Artist Karen Nagano’s singular gift is the ability to connect with the essence of her subject, whether it is in her unique PORTRAITSCAPES that depict the scope of a person’s inner and outer life, her garden and nature drawings, her work from The World of Lady M, her paintings of children and family life, abstract emotional concepts or her representations of Buddhas and sacred winged beings. The ability to connect characterizes her relationship with the materials of her art making: the paints, pencils, charcoal, the paper, canvas and other materials that find their way into her art.
This ability to connect lies at the core of Karen’s strength as a teacher. She connects with each individual’s inclinations, feelings, point-of-view and talents, and creates a safe place to explore and bring them forward. This, coupled with her formal and technical training as a painter, draftsman, printer and in mixed mediums, makes her a vibrant, rich resource and support for all who work with her. One of her former students at Monterey Peninsula College said, “I did the best work of my life working with Karen.”
Karen Nagano’s journey as an artist began in childhood. Drawing, painting and making objects and figures from the clay soil of the family farm formed the core of her days and the foundation for her ability to process and understand her experiences. Her art activities were the outlet for her imagination which was ceaselessly conjuring from inner images and the wealth of visual beauty around her.
Her artistic talent was recognized and encouraged throughout her elementary school years. Her high school art teacher, a skilled artist from the Art Students League in New York, nurtured her questing art spirit and fueled the dream that led her to major in Studio Art at Stanford University where she received BA.
During the reception for her first one person art exhibit, Karen received a call from her 5th grade teacher who still had a charcoal drawing of hers framed and displayed in her home. “I knew you had it in you way back then,” she said. “Congratulations!”
Nagano’s formal study at Stanford was augmented by time in Japan where she attended the Kofukai Art Institute in Tokyo and by classes at UC Berkeley and graduate study at UC Santa Barbara. Private tutorials in printmaking and papermaking broadened her skills.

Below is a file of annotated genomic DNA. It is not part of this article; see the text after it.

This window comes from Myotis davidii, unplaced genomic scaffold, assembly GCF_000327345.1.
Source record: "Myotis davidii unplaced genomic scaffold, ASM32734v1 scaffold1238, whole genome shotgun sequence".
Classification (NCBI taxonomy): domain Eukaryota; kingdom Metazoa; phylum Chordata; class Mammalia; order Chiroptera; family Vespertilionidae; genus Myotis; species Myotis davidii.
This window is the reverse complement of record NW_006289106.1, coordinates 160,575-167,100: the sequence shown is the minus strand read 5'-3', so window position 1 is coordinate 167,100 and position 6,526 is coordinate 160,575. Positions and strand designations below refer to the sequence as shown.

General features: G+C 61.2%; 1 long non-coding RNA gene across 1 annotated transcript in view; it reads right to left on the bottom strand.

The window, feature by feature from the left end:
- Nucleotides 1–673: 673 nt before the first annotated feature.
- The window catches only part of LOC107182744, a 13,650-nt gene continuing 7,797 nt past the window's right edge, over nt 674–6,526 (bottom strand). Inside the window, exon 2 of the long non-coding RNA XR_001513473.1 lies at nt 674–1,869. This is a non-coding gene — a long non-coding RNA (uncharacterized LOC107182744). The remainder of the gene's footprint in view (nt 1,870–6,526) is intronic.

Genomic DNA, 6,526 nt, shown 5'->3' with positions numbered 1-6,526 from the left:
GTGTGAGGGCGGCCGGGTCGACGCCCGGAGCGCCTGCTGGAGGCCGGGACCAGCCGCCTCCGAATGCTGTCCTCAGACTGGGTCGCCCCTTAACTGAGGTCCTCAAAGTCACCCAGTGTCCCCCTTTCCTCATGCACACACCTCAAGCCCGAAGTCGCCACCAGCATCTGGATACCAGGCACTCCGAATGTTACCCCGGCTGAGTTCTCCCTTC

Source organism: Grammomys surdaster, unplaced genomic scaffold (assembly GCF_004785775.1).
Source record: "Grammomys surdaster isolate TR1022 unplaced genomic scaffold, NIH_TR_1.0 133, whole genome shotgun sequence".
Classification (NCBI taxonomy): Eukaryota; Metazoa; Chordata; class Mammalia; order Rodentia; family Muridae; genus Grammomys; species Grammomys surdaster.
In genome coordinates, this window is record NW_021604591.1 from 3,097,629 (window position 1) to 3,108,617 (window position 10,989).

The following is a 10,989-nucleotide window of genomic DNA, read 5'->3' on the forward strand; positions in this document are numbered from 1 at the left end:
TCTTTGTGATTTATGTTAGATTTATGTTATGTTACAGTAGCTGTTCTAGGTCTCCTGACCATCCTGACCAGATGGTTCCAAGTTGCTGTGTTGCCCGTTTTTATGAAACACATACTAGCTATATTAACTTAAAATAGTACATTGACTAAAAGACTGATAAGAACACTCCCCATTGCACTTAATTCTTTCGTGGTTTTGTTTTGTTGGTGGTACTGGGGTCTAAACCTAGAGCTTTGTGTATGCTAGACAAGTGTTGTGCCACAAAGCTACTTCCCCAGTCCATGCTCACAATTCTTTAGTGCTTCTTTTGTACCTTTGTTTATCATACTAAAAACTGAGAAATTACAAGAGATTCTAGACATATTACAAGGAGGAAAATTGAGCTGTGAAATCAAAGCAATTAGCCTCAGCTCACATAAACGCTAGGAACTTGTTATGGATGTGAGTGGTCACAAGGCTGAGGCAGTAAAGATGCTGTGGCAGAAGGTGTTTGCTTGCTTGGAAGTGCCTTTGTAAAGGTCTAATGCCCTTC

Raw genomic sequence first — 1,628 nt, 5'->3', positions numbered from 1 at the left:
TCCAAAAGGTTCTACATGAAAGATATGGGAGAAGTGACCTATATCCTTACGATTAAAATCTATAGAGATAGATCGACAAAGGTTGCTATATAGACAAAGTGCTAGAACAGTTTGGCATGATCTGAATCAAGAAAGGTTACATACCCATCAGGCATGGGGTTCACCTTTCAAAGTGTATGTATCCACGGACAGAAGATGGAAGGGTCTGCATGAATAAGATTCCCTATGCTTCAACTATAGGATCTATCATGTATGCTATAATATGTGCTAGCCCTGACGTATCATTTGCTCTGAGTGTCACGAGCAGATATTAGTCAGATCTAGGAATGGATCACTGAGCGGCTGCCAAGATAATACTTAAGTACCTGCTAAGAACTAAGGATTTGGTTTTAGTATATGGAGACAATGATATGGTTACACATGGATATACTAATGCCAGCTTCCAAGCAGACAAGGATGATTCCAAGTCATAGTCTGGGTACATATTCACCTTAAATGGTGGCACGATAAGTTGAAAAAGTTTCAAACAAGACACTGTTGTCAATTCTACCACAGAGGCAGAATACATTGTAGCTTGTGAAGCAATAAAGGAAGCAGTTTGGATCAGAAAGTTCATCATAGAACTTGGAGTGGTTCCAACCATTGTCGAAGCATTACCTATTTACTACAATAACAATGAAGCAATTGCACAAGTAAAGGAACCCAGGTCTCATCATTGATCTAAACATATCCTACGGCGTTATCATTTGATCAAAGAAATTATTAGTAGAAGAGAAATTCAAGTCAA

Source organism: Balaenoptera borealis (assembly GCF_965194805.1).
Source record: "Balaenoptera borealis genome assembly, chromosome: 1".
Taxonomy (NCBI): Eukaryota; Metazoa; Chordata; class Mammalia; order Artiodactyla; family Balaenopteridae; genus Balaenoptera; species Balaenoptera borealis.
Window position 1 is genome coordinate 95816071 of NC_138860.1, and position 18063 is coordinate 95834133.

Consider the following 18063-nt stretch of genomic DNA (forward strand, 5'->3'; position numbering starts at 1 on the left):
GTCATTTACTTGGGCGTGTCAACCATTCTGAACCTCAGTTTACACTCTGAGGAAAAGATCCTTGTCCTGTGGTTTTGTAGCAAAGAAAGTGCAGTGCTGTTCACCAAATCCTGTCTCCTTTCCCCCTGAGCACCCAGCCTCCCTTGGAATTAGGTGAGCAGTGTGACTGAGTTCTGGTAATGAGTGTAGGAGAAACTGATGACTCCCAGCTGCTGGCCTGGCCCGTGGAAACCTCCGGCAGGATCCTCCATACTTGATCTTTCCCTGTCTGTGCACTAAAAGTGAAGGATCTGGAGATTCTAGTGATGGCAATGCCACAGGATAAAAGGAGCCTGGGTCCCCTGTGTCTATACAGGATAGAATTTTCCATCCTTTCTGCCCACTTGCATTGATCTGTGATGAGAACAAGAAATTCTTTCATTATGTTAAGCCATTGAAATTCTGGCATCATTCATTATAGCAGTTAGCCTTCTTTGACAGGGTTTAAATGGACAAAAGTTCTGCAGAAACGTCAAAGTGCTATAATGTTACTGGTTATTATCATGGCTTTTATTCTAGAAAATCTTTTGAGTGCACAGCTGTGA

Karen Nagano taught painting, printmaking, drawing and art materials at Monterey Peninsula College; Hartnell College in Salinas, CA; Carmel Adult School; and private workshops. She has exhibited throughout California and in Europe. Her work has been included in juried shows at the Crocker Museum, Sacramento; Santa Barbara City College; Monterey Museum of Art; San Diego Museum of Art; the Steinbeck Center, Salinas, CA as well as other group exhibits in venues such as the Cal State LA Gallery; Gabilan College Gallery, Gilroy, CA; Tager Gallery, Santa Cruz, CA; SOMA Gallery, San Francisco; Matrix Gallery, Sacramento, CA. Among Karen’s one person exhibits are include at the Carl Cherry Center, Carmel; Monterey Museum of Art; Carmel Art Association; Tager Gallery, Santa Cruz; Ankrum Gallery, LA; Hartnell College Gallery, Salinas, CA; Santa Catalina Gallery, Monterey, CA, Galerie Neue Kunst, Wil, Switzerland.
Karen’s work is included in the following collections: Community Hospital of the Monterey Peninsula; Monterey Symphony; Monterey Museum of Art; Anne Fitzpatrick; William Hyland; David Benoit Family, Kent Nagano, Lynne Toribara, Lee Ann Huntington, Nagano Young Family, Steve Baker & Robert Pucci, Alice Angel Green, Pauline Grant. Here are a few of the comments made by people who own a Karen Nagano: The subject of a large scale portrait said, “Because of that painting, everyone sees me. Without it, no one would know I’m here.” The owner of three Nagano charcoal garden drawings commented, “The drawings take me to a peaceful place I do not know how to create on my own.” These are the words of a musician and composer, “Being surrounded by Karen’s work gives me the beauty and energies of inspiration and creativity I need to sustain my creative work.”
Karen is excited about bringing the breadth and depth of her experience in creating, teaching, and cultivating and sustaining her own creative path and vision to Open Gate Creative Getaways’ participants. “I love the opportunity to work in partnership with people in a beautiful, inspiring setting, in a small group that allows meaningful, ongoing dialogue and art making that can touch the deepest wells of personal creativity and vision. As I help others grow and deepen creatively, I grow and develop creatively also. It’s a beautiful, synergistic relationship that I look forward to experiencing with you.”